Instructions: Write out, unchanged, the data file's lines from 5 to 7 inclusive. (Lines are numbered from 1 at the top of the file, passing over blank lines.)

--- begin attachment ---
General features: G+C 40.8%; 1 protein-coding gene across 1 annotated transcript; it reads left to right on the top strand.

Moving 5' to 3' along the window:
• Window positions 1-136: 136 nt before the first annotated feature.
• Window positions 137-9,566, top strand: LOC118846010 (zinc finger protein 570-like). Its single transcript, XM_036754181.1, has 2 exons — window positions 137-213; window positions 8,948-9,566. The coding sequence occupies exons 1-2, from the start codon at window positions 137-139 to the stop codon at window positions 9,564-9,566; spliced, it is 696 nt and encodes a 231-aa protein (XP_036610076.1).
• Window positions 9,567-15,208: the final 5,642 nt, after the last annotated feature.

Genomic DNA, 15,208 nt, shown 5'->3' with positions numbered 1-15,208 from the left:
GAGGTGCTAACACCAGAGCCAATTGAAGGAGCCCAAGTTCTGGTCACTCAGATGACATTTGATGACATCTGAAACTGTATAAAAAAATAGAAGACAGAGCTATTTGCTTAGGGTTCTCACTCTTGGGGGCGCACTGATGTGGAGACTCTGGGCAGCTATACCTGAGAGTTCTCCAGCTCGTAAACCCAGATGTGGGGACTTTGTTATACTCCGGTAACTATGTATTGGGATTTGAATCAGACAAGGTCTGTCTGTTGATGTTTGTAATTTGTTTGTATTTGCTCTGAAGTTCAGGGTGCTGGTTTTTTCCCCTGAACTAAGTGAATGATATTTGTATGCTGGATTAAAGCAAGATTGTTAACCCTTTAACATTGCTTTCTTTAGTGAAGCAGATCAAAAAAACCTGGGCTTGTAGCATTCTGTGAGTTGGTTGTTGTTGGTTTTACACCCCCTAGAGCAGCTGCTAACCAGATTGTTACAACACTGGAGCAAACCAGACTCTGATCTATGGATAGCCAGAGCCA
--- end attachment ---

• Window positions 9,567-15,208: the final 5,642 nt, after the last annotated feature.

Genomic DNA, 15,208 nt, shown 5'->3' with positions numbered 1-15,208 from the left:
GAGGTGCTAACACCAGAGCCAATTGAAGGAGCCCAAGTTCTGGTCACTCAGATGACATTTGATGACATCTGAAACTGTATAAAAAAATAGAAGACAGAGCTATTTGCTTAGGGTTCTCACTCTTGGGGGCGCACTGATGTGGAGACTCTGGGCAGCTATACCTGAGAGTTCTCCAGCTCGTAAACCCAGATGTGGGGACTTTGTTATACTCCGGTAACTATGTATTGGGATTTGAATCAGACAAGGTCTGTCTGTTGATGTTTGTAATTTGTTTGTATTTGCTCTGAAGTTCAGGGTGCTGGTTTTTTCCCCTGAACTAAGTGAATGATATTTGTATGCTGGATTAAAGCAAGATTGTTAACCCTTTAACATTGCTTTCTTTAGTGAAGCAGATCAAAAAAACCTGGGCTTGTAGCATTCTGTGAGTTGGTTGTTGTTGGTTTTACACCCCCTAGAGCAGCTGCTAACCAGATTGTTACAACACTGGAGCAAACCAGACTCTGATCTATGGATAGCCAGAGCCA